There are some really good articles on exactly this topic, e-rock... When I was doing patient safety consulting, we did a bit of research on Crew Resource Management in healthcare, as it is the accepted safety norm used in air-travel. It is exactly about shared responsibility and power equalization to optimize safety. The problem lies is trying to reshape some if those dinosaur mindsets that many dr's and nurses share about power and responsibility. I still hear nurses saying, "I know, it doesn't seem right, but the dr. ordered it..." as the go ahead with questionable directions. I also still see Doc's saying to nurses things like, "I wouldn't have ordered it that way if I didn't want it done that way!" when asked a reasonable question. We have a long wayvto go to make this thing we call healthcare "safe", whatever that is. LOL... Good times...

Old MD Girl said...

Thanks for the link.... I think. I hope I don't get additional hate comments from people who want to get pissed off.

It would be nice if a rational level-headed discussion could take place about this subject, since there is an actual hierarchy between doctors and nurses, though we're all supposed to pretend that there isn't. I'm sorry you have had negative experiences with some doctors, but I'd be lying if I said that I'm surprised. I hope I treat the nurses who take care of my patients with respect, and don't make them feel like a buzzing mosquito!

Glad you like my blog!

Albinoblackbear said...

<3K--I figured you'd have had some experience with looking at these similarities in your line of work (you do still work, right? hahahah).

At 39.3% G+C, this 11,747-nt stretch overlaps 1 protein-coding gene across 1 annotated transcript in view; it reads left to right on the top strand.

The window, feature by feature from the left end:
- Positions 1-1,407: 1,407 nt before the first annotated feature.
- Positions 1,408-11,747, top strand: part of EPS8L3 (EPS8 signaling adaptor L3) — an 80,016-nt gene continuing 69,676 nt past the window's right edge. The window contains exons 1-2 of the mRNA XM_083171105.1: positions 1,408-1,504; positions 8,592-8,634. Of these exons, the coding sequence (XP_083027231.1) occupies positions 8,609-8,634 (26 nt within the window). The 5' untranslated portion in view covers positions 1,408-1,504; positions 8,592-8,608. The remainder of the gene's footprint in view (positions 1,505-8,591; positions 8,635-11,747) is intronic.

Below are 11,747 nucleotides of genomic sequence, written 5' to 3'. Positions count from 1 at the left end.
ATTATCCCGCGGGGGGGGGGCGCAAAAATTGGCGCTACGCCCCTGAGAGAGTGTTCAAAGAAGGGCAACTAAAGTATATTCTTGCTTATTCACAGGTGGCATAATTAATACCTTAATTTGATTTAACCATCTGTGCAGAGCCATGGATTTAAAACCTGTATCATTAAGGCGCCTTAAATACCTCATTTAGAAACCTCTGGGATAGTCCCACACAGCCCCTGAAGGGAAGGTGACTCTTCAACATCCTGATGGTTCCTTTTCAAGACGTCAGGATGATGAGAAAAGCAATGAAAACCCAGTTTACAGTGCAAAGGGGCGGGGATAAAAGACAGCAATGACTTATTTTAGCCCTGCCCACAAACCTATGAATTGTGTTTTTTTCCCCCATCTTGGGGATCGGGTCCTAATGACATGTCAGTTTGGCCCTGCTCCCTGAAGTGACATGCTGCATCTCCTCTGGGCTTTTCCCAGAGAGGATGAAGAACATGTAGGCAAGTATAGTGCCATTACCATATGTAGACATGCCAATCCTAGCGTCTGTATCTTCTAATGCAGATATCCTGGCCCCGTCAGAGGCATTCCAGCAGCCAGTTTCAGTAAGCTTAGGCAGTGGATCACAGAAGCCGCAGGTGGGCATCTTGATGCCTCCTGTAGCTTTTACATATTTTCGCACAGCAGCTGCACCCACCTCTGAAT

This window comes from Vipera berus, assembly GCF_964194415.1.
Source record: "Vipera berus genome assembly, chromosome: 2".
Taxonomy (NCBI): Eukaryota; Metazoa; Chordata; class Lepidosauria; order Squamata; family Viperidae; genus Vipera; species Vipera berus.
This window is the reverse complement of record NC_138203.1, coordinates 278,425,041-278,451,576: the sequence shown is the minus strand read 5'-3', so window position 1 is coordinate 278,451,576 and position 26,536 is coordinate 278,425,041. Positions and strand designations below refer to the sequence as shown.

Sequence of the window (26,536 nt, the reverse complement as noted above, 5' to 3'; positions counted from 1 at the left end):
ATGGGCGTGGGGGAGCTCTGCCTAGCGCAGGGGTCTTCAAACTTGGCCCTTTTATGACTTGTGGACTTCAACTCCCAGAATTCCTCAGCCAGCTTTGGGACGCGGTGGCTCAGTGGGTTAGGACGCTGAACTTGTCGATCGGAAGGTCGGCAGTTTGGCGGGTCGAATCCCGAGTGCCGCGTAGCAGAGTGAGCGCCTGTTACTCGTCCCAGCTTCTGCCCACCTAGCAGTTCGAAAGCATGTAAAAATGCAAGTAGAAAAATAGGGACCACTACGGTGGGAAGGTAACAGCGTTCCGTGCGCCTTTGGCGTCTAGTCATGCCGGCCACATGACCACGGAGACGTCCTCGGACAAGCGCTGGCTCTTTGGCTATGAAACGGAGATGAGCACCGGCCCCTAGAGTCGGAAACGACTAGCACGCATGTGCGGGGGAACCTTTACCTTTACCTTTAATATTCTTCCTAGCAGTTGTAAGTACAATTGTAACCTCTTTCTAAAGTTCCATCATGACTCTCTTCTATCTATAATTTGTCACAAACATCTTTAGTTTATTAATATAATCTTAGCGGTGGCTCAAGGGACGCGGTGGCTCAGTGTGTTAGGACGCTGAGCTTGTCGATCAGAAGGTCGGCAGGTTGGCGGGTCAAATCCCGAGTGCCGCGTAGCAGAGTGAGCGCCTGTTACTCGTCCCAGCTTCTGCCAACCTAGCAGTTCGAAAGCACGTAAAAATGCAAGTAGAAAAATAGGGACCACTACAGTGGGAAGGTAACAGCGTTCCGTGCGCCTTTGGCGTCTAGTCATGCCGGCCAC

Shared responsibility is an interesting concept right? Ultimately the MD's ass is on the line if things go south so we as nurses enjoy an interesting buffer zone that allows us to question (and sometimes criticize) an MD's decisions from our 'safer' vantage point.

This became very clear to me the first time I had a cardiac patient in the Arctic and had to decide if I was going to medevac him. I would have rolled my eyes in the south if the doc had been humming and hawing on this case...and once I realised that it was my call, oh let me tell you there was humming and hawing and much gnashing of teeth. :)

OMDG--hahaha, I also hope you don't get additional hate comments! :)

That is why I added that I wasn't irked by your post and that I enjoy your blog(...obvi, I have it on my blogroll)--I just figured if someone went to the link and read that post (and it was their first exposure to your blog) they might get the wrong idea.

Obviously you've given more sober thought to these concepts than most individuals...and your comments on the matter made me think about the white-elephant-in-the-room-hierarchy issue, which is why I wanted to link to it.

I think it is important to stir the pot and get people thinking and talking about it...

Rogue Medic said...

I liked the book, but I think that part of the solution was requiring them to communicate in English, rather than Korean, since the ability to get the crews to view each other as colleagues just was not going to work in Korean. Too much of their class structure is a part of the language.